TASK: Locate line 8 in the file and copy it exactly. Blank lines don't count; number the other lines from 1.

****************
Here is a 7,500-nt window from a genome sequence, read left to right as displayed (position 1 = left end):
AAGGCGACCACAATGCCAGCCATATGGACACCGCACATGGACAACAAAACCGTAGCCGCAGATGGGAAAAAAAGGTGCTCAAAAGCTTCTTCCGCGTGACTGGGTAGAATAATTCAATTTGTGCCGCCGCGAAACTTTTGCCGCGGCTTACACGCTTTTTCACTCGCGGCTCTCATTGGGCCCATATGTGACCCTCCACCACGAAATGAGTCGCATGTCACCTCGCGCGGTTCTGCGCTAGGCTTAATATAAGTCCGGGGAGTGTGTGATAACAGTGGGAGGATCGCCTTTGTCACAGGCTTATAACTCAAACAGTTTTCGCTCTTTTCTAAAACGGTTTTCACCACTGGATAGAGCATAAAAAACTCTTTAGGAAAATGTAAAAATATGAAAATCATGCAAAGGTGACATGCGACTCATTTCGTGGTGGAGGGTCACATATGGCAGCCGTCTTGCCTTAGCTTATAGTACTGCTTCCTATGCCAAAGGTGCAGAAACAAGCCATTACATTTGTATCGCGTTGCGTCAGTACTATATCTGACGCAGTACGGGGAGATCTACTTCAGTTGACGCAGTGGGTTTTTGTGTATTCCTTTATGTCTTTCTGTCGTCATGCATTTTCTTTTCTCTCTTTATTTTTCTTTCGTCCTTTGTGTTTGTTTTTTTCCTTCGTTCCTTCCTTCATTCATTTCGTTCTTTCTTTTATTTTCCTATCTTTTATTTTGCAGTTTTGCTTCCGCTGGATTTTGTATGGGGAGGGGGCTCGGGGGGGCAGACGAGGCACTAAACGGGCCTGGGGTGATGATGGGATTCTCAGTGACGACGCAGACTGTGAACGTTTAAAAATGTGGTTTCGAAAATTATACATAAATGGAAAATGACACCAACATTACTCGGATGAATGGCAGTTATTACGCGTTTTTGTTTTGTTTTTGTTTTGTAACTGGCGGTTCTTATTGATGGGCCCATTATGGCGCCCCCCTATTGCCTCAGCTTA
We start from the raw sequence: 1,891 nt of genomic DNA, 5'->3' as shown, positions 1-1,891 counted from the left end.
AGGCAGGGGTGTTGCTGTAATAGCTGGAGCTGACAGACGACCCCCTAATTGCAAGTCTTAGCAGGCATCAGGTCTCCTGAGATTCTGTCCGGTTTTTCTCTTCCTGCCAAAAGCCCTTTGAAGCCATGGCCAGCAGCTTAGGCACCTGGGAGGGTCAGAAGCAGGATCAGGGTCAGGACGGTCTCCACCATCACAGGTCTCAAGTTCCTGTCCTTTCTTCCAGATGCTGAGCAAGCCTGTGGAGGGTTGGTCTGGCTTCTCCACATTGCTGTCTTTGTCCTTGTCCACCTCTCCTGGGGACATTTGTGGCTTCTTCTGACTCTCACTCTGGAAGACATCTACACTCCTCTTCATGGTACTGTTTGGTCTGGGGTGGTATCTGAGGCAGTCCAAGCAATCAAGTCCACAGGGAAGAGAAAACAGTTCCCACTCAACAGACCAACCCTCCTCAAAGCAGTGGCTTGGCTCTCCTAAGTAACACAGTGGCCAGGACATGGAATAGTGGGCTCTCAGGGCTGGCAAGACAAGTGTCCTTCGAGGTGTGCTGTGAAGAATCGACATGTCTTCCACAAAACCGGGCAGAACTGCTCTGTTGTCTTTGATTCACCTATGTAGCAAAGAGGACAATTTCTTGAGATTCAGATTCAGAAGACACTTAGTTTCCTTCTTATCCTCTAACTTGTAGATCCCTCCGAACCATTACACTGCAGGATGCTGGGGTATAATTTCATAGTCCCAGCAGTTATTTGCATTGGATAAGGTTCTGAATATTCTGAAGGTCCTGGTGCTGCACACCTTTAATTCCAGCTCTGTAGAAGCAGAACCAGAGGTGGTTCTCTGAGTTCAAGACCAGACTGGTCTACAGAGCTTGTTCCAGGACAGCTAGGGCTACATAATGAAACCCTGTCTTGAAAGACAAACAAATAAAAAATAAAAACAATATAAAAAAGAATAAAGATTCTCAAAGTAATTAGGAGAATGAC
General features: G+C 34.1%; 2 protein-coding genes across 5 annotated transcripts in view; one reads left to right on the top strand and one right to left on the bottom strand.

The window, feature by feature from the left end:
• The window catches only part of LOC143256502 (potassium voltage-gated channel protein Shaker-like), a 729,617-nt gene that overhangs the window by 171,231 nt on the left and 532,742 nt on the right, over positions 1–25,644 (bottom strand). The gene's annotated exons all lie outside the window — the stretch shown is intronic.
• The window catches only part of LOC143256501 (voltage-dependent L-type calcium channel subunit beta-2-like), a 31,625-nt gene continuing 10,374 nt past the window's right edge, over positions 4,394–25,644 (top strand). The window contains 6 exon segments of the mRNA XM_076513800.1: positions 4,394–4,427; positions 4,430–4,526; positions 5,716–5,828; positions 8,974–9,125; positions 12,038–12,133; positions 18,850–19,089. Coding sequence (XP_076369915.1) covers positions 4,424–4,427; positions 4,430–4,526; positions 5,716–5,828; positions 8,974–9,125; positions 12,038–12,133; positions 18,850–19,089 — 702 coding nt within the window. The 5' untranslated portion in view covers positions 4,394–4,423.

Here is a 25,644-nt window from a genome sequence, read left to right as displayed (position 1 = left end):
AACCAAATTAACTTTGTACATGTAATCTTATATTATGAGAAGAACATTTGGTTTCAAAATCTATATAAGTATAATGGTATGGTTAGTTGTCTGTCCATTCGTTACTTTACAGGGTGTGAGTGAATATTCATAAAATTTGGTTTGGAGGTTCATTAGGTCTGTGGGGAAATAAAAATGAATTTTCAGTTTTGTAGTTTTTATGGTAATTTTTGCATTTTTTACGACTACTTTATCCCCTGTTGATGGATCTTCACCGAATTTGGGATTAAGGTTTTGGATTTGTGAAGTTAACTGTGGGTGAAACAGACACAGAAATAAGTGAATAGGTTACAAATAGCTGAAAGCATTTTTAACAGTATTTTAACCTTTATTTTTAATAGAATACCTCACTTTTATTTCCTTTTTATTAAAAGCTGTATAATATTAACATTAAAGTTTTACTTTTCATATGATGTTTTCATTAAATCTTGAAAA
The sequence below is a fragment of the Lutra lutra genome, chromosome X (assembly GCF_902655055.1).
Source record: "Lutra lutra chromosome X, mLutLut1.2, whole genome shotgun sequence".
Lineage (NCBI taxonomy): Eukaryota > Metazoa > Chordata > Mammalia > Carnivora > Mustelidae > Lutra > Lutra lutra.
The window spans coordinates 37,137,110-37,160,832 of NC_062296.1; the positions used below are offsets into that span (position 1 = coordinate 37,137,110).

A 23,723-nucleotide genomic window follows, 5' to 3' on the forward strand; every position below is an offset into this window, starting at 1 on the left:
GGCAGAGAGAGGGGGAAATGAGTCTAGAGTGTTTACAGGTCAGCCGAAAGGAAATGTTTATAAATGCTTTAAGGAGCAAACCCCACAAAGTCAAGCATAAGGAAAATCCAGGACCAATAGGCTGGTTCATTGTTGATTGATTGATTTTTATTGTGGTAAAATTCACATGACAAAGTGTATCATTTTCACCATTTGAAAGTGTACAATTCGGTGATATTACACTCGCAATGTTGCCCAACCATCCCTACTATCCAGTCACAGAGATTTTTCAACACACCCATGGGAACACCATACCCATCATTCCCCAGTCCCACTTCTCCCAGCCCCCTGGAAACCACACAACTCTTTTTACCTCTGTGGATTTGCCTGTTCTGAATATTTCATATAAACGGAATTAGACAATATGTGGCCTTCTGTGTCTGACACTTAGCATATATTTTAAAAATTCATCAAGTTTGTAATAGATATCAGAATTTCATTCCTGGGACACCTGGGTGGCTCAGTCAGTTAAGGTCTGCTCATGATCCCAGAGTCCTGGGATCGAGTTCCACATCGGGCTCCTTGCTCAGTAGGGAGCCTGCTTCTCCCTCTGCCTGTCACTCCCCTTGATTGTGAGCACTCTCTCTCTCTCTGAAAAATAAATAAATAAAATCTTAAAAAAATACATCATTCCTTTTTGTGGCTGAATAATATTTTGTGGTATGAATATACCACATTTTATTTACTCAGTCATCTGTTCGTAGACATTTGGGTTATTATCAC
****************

• The window catches only part of LOC143256501 (voltage-dependent L-type calcium channel subunit beta-2-like), a 31,625-nt gene continuing 10,374 nt past the window's right edge, over positions 4,394–25,644 (top strand). The window contains 6 exon segments of the mRNA XM_076513800.1: positions 4,394–4,427; positions 4,430–4,526; positions 5,716–5,828; positions 8,974–9,125; positions 12,038–12,133; positions 18,850–19,089. Coding sequence (XP_076369915.1) covers positions 4,424–4,427; positions 4,430–4,526; positions 5,716–5,828; positions 8,974–9,125; positions 12,038–12,133; positions 18,850–19,089 — 702 coding nt within the window. The 5' untranslated portion in view covers positions 4,394–4,423.